What is the best type of glass for your project?

Types of glazing

The type of glass you’ll want to use on your skylight, canopy, or other sloped glazing depends on the building codes in the area and the placement of the glazing. 

When you want an opening in the building envelope, glass is the answer.  It doesn’t crack, fade, yellow, shrink or haze on its own. Glass withstands the test of time and it’s environmentally friendly. It’s both porous and a good insulator.  It’s such a specialty product that there are really only a handful of major glass manufacturers in the world: Viracon, Vitro (PPG), Guardian,  Pilkington, Cardinal, and Saint-Gobain are at the top.

The type of glass you’ll want to use on your skylight, canopy, or other sloped glazing depends on the building codes in the area and the placement of the glazing. There are 5 main types of glass we use in our projects.  The following is a list with a description of the glass.

  • Annealed Glass: When glass is annealed, it is slowly cooled to relieve any internal stresses. When not annealed, glass is more likely to crack when exposed to temperature changes. Unlike tempered glass, the traditional annealed glass will break off into large, sharp shards when broken. This can pose obvious safety risks. This is not a safety glass and should not be used in areas where it could cause an injury if broken.
  • Tempered Glass: is about four times stronger than “ordinary,” or annealed, glass.  Tempered glass fractures into small, relatively harmless pieces making it a good solution for building envelopes.  Tempered glass is four to five times stronger and safer than annealed glass. As a result, tempered glass is less likely to experience a thermal break.
  • Heat Strengthened: Heat-strengthened glass is typically specified when additional strength is needed to resist wind pressure, thermal stress, or both, and the additional strength or safety break pattern of fully tempered glass is not required. With this type of glass, the cooling process is slower, which means the compression strength is lower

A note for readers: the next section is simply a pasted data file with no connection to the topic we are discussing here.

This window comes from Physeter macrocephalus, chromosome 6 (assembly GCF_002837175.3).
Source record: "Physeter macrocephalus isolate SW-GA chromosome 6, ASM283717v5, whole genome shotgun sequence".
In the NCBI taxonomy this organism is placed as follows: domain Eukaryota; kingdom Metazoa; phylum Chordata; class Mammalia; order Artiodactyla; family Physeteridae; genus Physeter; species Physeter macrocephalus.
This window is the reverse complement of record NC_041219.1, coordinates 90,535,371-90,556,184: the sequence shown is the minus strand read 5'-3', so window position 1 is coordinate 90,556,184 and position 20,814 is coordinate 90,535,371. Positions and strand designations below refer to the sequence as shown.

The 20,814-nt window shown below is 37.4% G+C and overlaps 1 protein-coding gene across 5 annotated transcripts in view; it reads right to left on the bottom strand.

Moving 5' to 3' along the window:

Heat-strengthened glass, when broken, reacts in a similar manner to annealed glass fragments so the broken pieces tend to stay in place longer. Heat-strengthened glass is NOT a safety glazing by building code, but the breakage pattern prevents the glass from falling on people thus causing injury.

  • Laminated Glass:  This is a type of safety glass that holds together when shattered, it’s commonly used in front car windows to prevent injury.  It’s also used in most sloped glazing like skylights and in glazed structures. The “laminate” is a thin coating of polyvinyl butyral (PVB) or ethylene-vinyl acetate (EVA) sandwiched between two glass panes.  The interlayer prevents the glass from separating completely like an annealed, tempered, or heat-strengthened glass.
  • Impact Glass: Also known as hurricane glass,  is a combination of tempered glass and laminate. With this type of glass, the laminate layer is much thicker, as much as the glass pane itself.  Impact-resistant glass must meet certain guidelines. The American Society for Testing & Materials (ASTM) is the organization responsible for certifying glass to be impact resistant.


Which type of glass is best for your project?

Most of our glazing is a dual-pane combination of tempered glass (on the side that faces out) and laminated glass (on the side that would be near people). This assures that any glass breakage won’t harm the building occupants. Double-glazed windows consist of two layers of glass, often with a layer of inert gas sealed between them. This creates nearly twice the insulation as single glazed units. Once sealed, the unit becomes airtight.  Not only is dual-pane glass safer, but it’s also more energy efficient.

When using glass for solariums, conservatories, and skylights, relative heat gain is always the biggest concern. Especially when working toward LEED certification.   If you’re concerned about heat gain or loss, you’ll want to consider high-performance coatings.  These coatings are designed and engineered to reduce solar heat gain and ultraviolet light penetration.  Coatings are usually applied to the inside panes of dual pane glazing to either retain heat or reflect heat outward.  Combined with Argon gas, deliver great glass performance.

Our experience has proven that if you are considering the addition of daylighting with skylights or a full solarium, the use of tempered or laminated glass with Low-E coatings will put you in control of the environment.

More From This Category